The short life of a 1960s East Village rock venue

The unassuming building a 105 Second Avenue has a long history catering to popular entertainment.

In the 1920s, the venue served as a Yiddish Theater at a time when Second Avenue had so many similar theaters, the street was nicknamed the Jewish Rialto. By the 1940s, the space was turned into a movie palace known as the Leow’s Commodore (below in 1940).

And in the 1960s it was transformed once again for an entirely different audience: young rock fans flocking to the recently christened East Village eager to see bands like the Doors, the Allman Brothers, and other stars of the late 1960s music scene.

Named the Fillmore East by concert promoter Bill Graham and opened on March 8, 1968, it was the New York version of his San Francisco concert hall the Fillmore. With Graham at the helm, the place became legendary.

“Graham operated a tight ship, demanding nothing less than excellence from his staff and the artists who inhabited his stage,” wrote Corbin Reiff in a 2016 Rolling Stone article.

“To him, everything was about the fan experience, and he went out of his way to provide the best kind of atmosphere to take in a live performance, from the ornate, hand-rendered posters he printed up to announce the gigs…and even the barrel of free apples he left out for people departing at the end of the night.”

“As a result, the bands and artists who played the Fillmore East, as well as its San Francisco counterpart, typically went the extra mile,” continued Reiff. “For just $3, $4 or $5, you, as a ticketholder, were granted a pass to be taken to someplace truly magical.”

Janis Joplin, Jimi Hendrix, Neil Young, Led Zeppelin, and Pink Floyd all hit the stage. But it might have been the Doors who gave the most hypnotic performance.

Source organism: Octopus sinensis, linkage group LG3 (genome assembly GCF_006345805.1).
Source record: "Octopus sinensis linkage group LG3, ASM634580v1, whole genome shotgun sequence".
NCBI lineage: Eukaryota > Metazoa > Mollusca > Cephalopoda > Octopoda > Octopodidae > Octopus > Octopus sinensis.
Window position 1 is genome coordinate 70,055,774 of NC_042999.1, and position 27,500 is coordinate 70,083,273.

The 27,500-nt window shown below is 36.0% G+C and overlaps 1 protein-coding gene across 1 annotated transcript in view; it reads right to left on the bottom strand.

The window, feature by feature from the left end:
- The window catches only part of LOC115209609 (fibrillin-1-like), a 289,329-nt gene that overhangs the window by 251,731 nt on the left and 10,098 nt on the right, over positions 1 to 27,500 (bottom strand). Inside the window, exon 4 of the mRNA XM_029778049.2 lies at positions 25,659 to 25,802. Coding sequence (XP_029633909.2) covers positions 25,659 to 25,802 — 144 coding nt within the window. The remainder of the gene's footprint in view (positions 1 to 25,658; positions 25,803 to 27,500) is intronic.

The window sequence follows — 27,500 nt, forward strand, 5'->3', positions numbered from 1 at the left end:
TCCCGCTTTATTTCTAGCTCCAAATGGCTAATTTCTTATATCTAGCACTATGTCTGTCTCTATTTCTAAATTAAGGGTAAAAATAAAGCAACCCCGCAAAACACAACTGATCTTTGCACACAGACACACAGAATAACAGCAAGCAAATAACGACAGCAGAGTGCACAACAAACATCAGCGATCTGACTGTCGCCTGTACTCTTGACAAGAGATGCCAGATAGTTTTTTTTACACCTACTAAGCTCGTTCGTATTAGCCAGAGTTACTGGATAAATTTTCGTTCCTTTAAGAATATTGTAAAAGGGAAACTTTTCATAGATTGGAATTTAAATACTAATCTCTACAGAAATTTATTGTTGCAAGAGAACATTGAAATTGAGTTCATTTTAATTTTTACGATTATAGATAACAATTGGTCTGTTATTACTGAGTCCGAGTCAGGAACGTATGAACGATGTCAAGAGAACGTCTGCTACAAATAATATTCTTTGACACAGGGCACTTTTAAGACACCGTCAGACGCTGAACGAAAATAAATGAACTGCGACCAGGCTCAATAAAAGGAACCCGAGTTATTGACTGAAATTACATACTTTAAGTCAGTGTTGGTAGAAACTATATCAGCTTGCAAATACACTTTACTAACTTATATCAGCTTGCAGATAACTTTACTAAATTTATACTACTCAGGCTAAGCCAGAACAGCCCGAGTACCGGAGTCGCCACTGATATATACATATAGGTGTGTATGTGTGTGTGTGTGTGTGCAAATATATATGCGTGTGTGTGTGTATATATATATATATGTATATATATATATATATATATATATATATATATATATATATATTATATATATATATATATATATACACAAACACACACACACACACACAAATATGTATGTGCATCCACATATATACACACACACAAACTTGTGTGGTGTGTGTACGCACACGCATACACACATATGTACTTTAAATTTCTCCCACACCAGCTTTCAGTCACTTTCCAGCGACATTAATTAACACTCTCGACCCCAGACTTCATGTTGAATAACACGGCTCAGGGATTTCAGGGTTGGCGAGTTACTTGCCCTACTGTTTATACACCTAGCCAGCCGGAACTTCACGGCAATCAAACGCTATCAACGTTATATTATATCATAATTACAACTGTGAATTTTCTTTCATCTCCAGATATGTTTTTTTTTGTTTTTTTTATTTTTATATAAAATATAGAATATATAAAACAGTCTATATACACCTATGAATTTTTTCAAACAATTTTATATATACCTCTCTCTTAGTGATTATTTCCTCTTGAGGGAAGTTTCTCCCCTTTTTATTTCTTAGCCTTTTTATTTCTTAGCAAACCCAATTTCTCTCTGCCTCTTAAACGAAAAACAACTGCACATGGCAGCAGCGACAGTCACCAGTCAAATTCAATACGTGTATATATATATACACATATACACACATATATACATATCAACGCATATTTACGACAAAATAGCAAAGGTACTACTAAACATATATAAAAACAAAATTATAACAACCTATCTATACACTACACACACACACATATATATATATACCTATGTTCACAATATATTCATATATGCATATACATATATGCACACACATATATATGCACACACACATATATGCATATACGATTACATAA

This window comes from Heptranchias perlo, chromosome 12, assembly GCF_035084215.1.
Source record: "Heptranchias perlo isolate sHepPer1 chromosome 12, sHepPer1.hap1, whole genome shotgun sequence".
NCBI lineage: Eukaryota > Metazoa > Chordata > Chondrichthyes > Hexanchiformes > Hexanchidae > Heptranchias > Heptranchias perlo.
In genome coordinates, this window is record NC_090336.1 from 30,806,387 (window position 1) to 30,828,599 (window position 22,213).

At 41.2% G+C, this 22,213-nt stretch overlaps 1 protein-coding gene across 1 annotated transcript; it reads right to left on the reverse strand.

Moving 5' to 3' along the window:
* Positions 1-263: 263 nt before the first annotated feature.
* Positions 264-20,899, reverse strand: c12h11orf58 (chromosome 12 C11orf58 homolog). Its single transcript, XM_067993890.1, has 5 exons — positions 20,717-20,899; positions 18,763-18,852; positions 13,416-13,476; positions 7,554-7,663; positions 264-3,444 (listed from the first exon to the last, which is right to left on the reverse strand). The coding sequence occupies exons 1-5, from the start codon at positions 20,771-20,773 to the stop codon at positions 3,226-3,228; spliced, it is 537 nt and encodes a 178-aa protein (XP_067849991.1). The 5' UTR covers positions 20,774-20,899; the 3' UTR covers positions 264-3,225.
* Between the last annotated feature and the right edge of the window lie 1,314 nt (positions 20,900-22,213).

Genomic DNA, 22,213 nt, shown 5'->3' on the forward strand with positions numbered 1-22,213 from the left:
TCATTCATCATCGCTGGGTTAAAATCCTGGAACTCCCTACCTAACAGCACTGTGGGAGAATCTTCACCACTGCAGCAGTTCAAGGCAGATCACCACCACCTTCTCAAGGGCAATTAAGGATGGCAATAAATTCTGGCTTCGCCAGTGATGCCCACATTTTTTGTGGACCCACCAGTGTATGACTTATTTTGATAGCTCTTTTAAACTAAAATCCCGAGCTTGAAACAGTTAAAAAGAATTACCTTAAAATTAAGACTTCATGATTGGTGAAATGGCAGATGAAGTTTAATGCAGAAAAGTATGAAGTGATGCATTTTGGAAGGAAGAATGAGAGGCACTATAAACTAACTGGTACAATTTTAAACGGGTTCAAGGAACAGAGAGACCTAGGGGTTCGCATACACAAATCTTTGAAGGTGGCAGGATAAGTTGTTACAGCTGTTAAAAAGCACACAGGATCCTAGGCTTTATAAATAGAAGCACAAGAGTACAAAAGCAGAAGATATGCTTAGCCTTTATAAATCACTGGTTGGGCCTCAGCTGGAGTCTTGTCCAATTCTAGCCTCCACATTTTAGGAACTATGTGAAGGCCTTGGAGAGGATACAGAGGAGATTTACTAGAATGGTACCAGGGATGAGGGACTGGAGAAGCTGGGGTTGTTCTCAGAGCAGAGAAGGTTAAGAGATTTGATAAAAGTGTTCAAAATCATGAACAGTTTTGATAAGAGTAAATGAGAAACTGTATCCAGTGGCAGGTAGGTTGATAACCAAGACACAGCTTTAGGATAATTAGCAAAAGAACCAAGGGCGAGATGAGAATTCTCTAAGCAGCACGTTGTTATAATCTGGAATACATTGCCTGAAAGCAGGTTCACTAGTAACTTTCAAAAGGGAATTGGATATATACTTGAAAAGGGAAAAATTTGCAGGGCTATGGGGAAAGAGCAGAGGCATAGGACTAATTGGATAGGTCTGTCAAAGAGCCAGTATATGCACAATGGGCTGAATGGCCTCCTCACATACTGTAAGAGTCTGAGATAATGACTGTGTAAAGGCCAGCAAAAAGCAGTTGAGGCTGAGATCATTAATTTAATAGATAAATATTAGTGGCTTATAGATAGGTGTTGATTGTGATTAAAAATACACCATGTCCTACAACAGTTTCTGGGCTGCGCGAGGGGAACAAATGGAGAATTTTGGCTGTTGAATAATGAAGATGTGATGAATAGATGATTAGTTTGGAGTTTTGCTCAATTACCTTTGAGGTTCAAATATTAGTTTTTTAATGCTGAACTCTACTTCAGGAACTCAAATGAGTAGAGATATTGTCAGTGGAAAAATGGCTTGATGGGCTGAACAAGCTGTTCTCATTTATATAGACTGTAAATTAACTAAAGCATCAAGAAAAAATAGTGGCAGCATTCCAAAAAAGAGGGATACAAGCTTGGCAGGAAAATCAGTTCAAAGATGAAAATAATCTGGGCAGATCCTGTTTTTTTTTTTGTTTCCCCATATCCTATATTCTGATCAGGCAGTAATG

In the audience for one of their shows was future star Patti Smith; Robert Mapplethorpe had worked there and gave her a free pass. She recounted the experience in her powerful memoir about their relationship amid the late 1960s and early 1970s city in Just Kids. While the audience was transfixed by Jim Morrison, she “observed his every move in a state of cold hyperawareness.”

“He exuded a mixture of beauty and self-loathing, and mystic pain, like a West Coast Saint Sebastian,” wrote Smith, who right then realized she could do what Morrison was doing. “When anyone asked how the Doors were, I just said they were great. I was somewhat ashamed of how I had responded to their concert.”

For a rock venue with such a hallowed reputation, it lasted a very short time—just three years. “At the time, Mr. Graham blamed the greediness of some top rock musicians who he, said would rather play a 20,000‐seat ball like Madison Square Garden (one hour’s work, $50,000) than the 2,600‐seat Fillmore East (about four hours’ work, roughly $20, 000),” stated the New York Times on the club’s closing night, June 29, 1971.

That wasn’t the end of 105 Second Avenue’s life as a music venue. In the 1980s it was resurrected as the dance club The Saint. Today, the ground floor is—what else?—a bank branch.

[Top photo: NYC Department of Records and Information Services; second image:; third image: Yale Joel/LIFE Magazine]

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22 Responses to “The short life of a 1960s East Village rock venue”

  1. Gia Says:

    How did this little skinny building hold nearly 3000 people???

  2. Mykola Mick Dementiuk Says:

    In the early 1960s, I was just a kid, had a chance to see comedian Jerry Lewis there. Place was sold out, even had people standing in the open spaces. Though I hung out on the local streets didn’t care to see any of the crazy groups back then. So I missed it, hoop de duh…

    • Mykola Mick Dementiuk Says: